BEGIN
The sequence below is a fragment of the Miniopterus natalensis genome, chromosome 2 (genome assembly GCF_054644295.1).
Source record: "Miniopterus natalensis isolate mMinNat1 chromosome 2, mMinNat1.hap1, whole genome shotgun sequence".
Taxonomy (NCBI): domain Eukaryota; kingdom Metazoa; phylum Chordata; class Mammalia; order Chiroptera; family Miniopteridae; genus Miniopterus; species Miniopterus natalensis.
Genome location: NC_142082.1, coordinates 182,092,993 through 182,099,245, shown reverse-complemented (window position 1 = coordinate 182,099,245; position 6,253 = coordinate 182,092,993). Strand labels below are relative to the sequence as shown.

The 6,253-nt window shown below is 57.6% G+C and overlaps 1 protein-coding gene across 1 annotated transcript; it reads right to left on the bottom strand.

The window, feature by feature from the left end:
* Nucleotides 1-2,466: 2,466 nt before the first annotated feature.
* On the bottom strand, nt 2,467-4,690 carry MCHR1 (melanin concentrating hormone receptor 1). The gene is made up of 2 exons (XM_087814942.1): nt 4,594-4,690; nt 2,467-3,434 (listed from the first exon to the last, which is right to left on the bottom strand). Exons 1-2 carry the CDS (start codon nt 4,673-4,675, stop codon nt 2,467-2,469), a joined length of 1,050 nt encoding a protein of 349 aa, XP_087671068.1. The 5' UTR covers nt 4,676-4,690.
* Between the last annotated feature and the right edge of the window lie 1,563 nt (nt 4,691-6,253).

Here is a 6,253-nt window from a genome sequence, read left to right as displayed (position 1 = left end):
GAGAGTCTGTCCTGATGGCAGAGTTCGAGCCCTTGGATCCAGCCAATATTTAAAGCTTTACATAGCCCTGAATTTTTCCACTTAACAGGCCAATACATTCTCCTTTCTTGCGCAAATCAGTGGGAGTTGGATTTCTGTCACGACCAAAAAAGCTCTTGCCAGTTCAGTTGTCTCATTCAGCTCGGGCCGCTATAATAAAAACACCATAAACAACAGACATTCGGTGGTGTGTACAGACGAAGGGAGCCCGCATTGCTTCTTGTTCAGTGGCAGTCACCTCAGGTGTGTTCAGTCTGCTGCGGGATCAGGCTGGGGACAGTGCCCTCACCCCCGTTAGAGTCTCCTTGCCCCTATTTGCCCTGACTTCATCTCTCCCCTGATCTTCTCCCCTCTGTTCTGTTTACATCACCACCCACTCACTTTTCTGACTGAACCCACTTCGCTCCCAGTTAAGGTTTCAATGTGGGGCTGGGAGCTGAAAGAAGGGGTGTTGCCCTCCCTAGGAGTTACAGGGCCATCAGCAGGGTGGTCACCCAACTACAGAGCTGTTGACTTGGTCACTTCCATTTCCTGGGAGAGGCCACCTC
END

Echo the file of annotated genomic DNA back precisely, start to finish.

The sequence below is a fragment of the Miniopterus natalensis genome, chromosome 2 (genome assembly GCF_054644295.1).
Source record: "Miniopterus natalensis isolate mMinNat1 chromosome 2, mMinNat1.hap1, whole genome shotgun sequence".
Taxonomy (NCBI): domain Eukaryota; kingdom Metazoa; phylum Chordata; class Mammalia; order Chiroptera; family Miniopteridae; genus Miniopterus; species Miniopterus natalensis.
Genome location: NC_142082.1, coordinates 182,092,993 through 182,099,245, shown reverse-complemented (window position 1 = coordinate 182,099,245; position 6,253 = coordinate 182,092,993). Strand labels below are relative to the sequence as shown.

The 6,253-nt window shown below is 57.6% G+C and overlaps 1 protein-coding gene across 1 annotated transcript; it reads right to left on the bottom strand.

The window, feature by feature from the left end:
* Nucleotides 1-2,466: 2,466 nt before the first annotated feature.
* On the bottom strand, nt 2,467-4,690 carry MCHR1 (melanin concentrating hormone receptor 1). The gene is made up of 2 exons (XM_087814942.1): nt 4,594-4,690; nt 2,467-3,434 (listed from the first exon to the last, which is right to left on the bottom strand). Exons 1-2 carry the CDS (start codon nt 4,673-4,675, stop codon nt 2,467-2,469), a joined length of 1,050 nt encoding a protein of 349 aa, XP_087671068.1. The 5' UTR covers nt 4,676-4,690.
* Between the last annotated feature and the right edge of the window lie 1,563 nt (nt 4,691-6,253).

Here is a 6,253-nt window from a genome sequence, read left to right as displayed (position 1 = left end):
GAGAGTCTGTCCTGATGGCAGAGTTCGAGCCCTTGGATCCAGCCAATATTTAAAGCTTTACATAGCCCTGAATTTTTCCACTTAACAGGCCAATACATTCTCCTTTCTTGCGCAAATCAGTGGGAGTTGGATTTCTGTCACGACCAAAAAAGCTCTTGCCAGTTCAGTTGTCTCATTCAGCTCGGGCCGCTATAATAAAAACACCATAAACAACAGACATTCGGTGGTGTGTACAGACGAAGGGAGCCCGCATTGCTTCTTGTTCAGTGGCAGTCACCTCAGGTGTGTTCAGTCTGCTGCGGGATCAGGCTGGGGACAGTGCCCTCACCCCCGTTAGAGTCTCCTTGCCCCTATTTGCCCTGACTTCATCTCTCCCCTGATCTTCTCCCCTCTGTTCTGTTTACATCACCACCCACTCACTTTTCTGACTGAACCCACTTCGCTCCCAGTTAAGGTTTCAATGTGGGGCTGGGAGCTGAAAGAAGGGGTGTTGCCCTCCCTAGGAGTTACAGGGCCATCAGCAGGGTGGTCACCCAACTACAGAGCTGTTGACTTGGTCACTTCCATTTCCTGGGAGAGGCCACCTC